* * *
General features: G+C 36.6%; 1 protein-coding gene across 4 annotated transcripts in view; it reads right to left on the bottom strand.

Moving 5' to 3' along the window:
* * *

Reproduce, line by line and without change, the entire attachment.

General features: G+C 36.6%; 1 protein-coding gene across 4 annotated transcripts in view; it reads right to left on the bottom strand.

Moving 5' to 3' along the window: